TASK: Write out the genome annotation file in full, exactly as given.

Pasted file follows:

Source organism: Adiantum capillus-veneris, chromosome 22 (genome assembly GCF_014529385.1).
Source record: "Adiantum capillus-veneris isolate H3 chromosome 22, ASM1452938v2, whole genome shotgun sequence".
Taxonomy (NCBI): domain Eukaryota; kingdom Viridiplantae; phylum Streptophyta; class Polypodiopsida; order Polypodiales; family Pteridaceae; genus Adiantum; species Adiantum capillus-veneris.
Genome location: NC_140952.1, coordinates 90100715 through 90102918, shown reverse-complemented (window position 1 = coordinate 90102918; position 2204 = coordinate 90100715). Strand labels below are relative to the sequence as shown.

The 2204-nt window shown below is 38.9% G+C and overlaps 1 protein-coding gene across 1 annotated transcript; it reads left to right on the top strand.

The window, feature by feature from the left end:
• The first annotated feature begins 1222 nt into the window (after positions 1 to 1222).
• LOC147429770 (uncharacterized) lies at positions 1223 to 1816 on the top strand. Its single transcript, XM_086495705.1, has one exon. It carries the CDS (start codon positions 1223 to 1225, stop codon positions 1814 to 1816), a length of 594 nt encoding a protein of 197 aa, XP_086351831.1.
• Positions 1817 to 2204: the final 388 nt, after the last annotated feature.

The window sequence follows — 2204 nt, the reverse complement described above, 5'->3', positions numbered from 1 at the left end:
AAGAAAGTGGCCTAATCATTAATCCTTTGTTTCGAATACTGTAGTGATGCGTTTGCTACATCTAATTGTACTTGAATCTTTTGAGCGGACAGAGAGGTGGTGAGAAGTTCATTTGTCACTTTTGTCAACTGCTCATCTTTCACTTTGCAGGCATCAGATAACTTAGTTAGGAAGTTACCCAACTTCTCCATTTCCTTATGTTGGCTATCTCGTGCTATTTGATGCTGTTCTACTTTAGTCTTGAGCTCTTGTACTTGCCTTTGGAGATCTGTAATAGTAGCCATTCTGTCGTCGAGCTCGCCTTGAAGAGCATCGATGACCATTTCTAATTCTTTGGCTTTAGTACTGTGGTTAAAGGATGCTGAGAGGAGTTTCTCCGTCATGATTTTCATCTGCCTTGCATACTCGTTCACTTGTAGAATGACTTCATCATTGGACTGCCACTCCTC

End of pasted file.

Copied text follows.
Source organism: Adiantum capillus-veneris, chromosome 22 (genome assembly GCF_014529385.1).
Source record: "Adiantum capillus-veneris isolate H3 chromosome 22, ASM1452938v2, whole genome shotgun sequence".
Taxonomy (NCBI): domain Eukaryota; kingdom Viridiplantae; phylum Streptophyta; class Polypodiopsida; order Polypodiales; family Pteridaceae; genus Adiantum; species Adiantum capillus-veneris.
Genome location: NC_140952.1, coordinates 90100715 through 90102918, shown reverse-complemented (window position 1 = coordinate 90102918; position 2204 = coordinate 90100715). Strand labels below are relative to the sequence as shown.

The 2204-nt window shown below is 38.9% G+C and overlaps 1 protein-coding gene across 1 annotated transcript; it reads left to right on the top strand.

The window, feature by feature from the left end:
• The first annotated feature begins 1222 nt into the window (after positions 1 to 1222).
• LOC147429770 (uncharacterized) lies at positions 1223 to 1816 on the top strand. Its single transcript, XM_086495705.1, has one exon. It carries the CDS (start codon positions 1223 to 1225, stop codon positions 1814 to 1816), a length of 594 nt encoding a protein of 197 aa, XP_086351831.1.
• Positions 1817 to 2204: the final 388 nt, after the last annotated feature.

The window sequence follows — 2204 nt, the reverse complement described above, 5'->3', positions numbered from 1 at the left end:
AAGAAAGTGGCCTAATCATTAATCCTTTGTTTCGAATACTGTAGTGATGCGTTTGCTACATCTAATTGTACTTGAATCTTTTGAGCGGACAGAGAGGTGGTGAGAAGTTCATTTGTCACTTTTGTCAACTGCTCATCTTTCACTTTGCAGGCATCAGATAACTTAGTTAGGAAGTTACCCAACTTCTCCATTTCCTTATGTTGGCTATCTCGTGCTATTTGATGCTGTTCTACTTTAGTCTTGAGCTCTTGTACTTGCCTTTGGAGATCTGTAATAGTAGCCATTCTGTCGTCGAGCTCGCCTTGAAGAGCATCGATGACCATTTCTAATTCTTTGGCTTTAGTACTGTGGTTAAAGGATGCTGAGAGGAGTTTCTCCGTCATGATTTTCATCTGCCTTGCATACTCGTTCACTTGTAGAATGACTTCATCATTGGACTGCCACTCCTC